Molecular mechanisms underlying development of acute pneumonitis and/or late fibrosis following thoracic irradiation remain poorly understood. Here, we hypothesize that heterogeneity in disease progression and phenotypic expression of radiation-induced lung disease (RILD) across murine strains presents an opportunity to better elucidate mechanisms driving tissue response toward pneumonitis and/or fibrosis. Distinct differences in disease progression were observed in age- and sex-matched CBA/J, C57L/J and C57BL/6J mice over 1 year after graded doses of whole-thorax lung irradiation (WTLI). Separately, comparison of gene expression profiles in lung tissue 24 h post-exposure demonstrated >5000 genes to be differentially expressed (P<0.01; >twofold change) between strains with early versus late onset of disease. An immediate divergence in early tissue response between radiation-sensitive and -resistant strains was observed. In pneumonitis-prone C57L/J mice, differentially expressed genes were enriched in proinflammatory pathways, whereas in fibrosis-prone C57BL/6J mice, genes were enriched in pathways involved in purine and pyrimidine synthesis, DNA replication and cell division. At 24 h post-WTLI, different patterns of cellular damage were observed at the ultrastructural level among strains but microscopic damage was not yet evident under light microscopy. These data point toward a fundamental difference in patterns of early pulmonary tissue response to WTLI, consistent with the macroscopic expression of injury manifesting weeks to months after exposure. Understanding the mechanisms underlying development of RILD might lead to more rational selection of therapeutic interventions to mitigate healthy tissue damage.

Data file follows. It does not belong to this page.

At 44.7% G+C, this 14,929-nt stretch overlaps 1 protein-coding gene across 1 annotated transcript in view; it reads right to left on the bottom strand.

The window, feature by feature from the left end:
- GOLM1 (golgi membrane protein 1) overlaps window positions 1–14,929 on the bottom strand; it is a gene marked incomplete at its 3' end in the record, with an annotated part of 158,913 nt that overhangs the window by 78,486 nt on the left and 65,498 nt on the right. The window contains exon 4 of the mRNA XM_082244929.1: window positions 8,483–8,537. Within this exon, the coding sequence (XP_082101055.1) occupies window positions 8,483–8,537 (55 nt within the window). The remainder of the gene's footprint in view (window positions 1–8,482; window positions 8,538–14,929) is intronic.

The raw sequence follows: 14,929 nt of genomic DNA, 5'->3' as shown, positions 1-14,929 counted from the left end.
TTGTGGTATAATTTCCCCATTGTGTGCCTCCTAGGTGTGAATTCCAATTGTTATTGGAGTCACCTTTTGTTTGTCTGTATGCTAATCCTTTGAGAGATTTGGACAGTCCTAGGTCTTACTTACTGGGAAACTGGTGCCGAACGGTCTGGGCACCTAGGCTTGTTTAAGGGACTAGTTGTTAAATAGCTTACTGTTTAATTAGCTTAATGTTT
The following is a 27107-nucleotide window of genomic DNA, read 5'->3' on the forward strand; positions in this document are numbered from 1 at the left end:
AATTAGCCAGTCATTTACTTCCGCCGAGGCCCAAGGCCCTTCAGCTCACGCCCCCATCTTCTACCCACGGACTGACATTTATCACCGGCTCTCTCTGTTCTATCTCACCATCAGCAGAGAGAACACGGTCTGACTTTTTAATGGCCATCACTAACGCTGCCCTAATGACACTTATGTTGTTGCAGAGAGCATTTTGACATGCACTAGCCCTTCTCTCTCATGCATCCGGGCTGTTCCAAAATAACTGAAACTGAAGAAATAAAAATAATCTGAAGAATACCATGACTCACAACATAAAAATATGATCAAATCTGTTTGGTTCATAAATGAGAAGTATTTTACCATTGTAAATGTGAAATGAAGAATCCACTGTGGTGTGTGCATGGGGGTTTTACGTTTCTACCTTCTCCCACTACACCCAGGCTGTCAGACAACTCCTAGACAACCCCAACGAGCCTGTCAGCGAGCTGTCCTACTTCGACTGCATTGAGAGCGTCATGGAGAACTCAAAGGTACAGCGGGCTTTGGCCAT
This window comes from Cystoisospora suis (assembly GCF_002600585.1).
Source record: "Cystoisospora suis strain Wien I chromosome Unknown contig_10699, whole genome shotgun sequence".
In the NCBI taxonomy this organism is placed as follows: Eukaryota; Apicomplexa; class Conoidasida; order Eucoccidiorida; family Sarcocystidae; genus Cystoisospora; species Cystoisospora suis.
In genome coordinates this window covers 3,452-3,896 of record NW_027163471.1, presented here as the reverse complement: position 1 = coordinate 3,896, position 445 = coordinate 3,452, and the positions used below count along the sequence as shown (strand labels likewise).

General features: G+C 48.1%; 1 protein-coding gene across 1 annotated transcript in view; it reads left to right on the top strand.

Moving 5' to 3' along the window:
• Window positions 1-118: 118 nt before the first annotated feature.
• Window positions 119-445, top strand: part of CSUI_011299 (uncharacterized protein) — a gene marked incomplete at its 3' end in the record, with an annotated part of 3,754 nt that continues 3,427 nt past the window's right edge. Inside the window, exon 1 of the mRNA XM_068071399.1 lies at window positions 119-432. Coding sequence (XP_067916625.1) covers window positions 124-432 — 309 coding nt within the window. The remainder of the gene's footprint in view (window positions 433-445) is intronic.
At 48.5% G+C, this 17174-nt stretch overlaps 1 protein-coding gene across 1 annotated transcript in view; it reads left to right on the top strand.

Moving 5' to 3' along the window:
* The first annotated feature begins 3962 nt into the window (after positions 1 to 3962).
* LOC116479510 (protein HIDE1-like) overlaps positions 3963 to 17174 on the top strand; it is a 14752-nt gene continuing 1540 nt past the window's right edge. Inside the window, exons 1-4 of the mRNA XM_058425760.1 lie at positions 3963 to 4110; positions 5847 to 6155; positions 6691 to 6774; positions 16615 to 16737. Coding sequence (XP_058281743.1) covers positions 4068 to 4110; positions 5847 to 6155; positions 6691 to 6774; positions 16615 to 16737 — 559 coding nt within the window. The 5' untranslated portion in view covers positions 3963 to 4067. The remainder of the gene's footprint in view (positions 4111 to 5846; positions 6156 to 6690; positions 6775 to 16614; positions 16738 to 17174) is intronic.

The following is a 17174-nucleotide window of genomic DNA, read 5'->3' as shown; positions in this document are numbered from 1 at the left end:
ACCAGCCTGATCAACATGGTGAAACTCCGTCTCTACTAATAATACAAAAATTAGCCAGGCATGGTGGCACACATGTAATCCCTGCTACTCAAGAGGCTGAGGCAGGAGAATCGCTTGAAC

Recommended CitationJackson, Isabel L.; Baye, Fitsum; Goswami, Chirayu Pankaj; Katz, Barry P.; Zodda, Andrew; Pavlovic, Radmila; Gurung, Ganga; Winans, Don; and Vujaskovic, Zeljko, "Gene expression profiles among murine strains segregate with distinct differences in the progression of radiation-induced lung disease." (2017). Jefferson Hospital Staff Papers and Presentations. Paper 15.
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